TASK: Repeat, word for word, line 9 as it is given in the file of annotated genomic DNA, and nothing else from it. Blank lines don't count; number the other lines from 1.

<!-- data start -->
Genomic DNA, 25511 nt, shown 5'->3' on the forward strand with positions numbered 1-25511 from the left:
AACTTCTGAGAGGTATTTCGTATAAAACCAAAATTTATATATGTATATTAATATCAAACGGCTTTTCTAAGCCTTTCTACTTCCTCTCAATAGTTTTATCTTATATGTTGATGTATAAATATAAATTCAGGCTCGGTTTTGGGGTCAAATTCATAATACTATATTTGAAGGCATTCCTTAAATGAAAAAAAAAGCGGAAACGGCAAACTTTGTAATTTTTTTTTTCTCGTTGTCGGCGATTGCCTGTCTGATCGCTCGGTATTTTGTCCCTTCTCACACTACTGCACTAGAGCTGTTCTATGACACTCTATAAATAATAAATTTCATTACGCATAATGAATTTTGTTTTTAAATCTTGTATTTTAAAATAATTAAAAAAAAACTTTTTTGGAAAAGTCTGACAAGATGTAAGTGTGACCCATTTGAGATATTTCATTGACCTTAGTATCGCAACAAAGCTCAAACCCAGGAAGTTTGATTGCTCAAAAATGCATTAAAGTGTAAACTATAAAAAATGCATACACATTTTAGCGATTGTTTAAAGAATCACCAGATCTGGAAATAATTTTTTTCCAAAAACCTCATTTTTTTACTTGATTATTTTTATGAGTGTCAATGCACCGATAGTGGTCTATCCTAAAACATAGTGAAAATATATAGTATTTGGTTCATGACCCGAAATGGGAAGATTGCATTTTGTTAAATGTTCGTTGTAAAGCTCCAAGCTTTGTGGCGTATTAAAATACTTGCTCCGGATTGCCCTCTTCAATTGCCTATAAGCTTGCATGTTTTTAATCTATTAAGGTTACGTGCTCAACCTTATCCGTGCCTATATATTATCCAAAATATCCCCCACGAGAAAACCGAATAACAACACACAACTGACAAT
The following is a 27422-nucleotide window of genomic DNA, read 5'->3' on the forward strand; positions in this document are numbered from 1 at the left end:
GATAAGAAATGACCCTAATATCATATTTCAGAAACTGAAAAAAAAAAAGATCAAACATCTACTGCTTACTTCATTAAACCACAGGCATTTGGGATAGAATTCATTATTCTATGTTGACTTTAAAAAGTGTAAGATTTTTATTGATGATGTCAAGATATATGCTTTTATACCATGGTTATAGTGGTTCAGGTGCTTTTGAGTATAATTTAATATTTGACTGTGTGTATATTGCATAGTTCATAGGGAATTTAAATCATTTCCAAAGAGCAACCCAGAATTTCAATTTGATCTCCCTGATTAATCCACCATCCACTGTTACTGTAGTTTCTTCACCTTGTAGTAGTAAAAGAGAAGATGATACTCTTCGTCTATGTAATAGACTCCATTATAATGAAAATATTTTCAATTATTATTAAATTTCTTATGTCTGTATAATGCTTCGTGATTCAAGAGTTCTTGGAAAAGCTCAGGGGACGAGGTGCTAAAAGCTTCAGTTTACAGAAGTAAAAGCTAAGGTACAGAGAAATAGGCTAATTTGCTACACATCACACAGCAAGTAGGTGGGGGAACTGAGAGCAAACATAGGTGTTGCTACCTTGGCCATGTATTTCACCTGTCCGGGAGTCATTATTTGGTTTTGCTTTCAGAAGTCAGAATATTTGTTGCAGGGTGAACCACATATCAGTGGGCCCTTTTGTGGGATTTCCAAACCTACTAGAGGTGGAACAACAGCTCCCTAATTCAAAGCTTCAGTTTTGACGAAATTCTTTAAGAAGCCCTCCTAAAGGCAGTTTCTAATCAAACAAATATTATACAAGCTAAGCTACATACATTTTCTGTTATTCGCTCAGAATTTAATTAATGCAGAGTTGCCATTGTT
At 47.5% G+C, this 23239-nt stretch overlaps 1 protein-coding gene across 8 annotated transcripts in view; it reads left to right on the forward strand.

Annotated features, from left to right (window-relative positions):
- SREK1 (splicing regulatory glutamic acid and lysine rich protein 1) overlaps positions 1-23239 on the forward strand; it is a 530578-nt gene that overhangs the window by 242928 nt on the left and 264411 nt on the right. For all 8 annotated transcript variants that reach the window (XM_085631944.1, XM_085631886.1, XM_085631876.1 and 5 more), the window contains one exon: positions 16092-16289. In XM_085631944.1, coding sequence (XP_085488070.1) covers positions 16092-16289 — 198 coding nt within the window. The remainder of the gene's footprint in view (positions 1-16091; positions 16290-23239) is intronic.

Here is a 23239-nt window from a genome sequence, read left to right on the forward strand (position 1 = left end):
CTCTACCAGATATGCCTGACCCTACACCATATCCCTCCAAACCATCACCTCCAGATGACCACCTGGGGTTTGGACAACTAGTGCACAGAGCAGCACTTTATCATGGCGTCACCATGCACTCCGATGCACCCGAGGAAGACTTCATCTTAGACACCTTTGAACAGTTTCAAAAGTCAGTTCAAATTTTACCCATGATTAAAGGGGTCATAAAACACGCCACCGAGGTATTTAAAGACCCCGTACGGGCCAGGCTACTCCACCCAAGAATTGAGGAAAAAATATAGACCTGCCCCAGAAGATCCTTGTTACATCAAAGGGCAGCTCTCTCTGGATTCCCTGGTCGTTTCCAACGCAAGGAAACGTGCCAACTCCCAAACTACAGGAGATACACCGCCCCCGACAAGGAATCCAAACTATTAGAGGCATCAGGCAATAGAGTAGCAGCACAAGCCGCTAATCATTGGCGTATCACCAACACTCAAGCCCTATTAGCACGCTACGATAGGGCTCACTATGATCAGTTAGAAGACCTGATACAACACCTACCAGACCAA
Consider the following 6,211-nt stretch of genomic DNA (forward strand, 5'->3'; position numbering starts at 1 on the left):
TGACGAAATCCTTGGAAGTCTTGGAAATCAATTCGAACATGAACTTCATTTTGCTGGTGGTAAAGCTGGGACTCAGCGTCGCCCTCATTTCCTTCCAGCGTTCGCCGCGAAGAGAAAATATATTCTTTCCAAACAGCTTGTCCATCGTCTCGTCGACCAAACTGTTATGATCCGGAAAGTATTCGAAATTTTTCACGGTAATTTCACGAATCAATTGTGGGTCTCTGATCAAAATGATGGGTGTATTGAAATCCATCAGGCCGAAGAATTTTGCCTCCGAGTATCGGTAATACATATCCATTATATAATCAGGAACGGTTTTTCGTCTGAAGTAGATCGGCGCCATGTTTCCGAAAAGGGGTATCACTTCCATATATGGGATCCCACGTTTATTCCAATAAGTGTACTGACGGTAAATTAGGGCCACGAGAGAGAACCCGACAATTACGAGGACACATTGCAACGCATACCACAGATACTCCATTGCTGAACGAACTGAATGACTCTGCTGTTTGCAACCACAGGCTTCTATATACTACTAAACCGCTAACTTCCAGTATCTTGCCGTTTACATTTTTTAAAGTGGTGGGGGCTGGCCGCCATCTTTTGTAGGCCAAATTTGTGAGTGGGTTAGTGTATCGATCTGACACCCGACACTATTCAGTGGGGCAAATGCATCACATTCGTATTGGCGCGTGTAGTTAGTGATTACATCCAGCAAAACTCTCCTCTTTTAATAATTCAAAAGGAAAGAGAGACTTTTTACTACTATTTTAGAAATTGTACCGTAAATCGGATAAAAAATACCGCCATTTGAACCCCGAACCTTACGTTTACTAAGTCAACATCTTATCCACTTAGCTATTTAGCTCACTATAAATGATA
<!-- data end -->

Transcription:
CTCTACCAGATATGCCTGACCCTACACCATATCCCTCCAAACCATCACCTCCAGATGACCACCTGGGGTTTGGACAACTAGTGCACAGAGCAGCACTTTATCATGGCGTCACCATGCACTCCGATGCACCCGAGGAAGACTTCATCTTAGACACCTTTGAACAGTTTCAAAAGTCAGTTCAAATTTTACCCATGATTAAAGGGGTCATAAAACACGCCACCGAGGTATTTAAAGACCCCGTACGGGCCAGGCTACTCCACCCAAGAATTGAGGAAAAAATATAGACCTGCCCCAGAAGATCCTTGTTACATCAAAGGGCAGCTCTCTCTGGATTCCCTGGTCGTTTCCAACGCAAGGAAACGTGCCAACTCCCAAACTACAGGAGATACACCGCCCCCGACAAGGAATCCAAACTATTAGAGGCATCAGGCAATAGAGTAGCAGCACAAGCCGCTAATCATTGGCGTATCACCAACACTCAAGCCCTATTAGCACGCTACGATAGGGCTCACTATGATCAGTTAGAAGACCTGATACAACACCTACCAGACCAA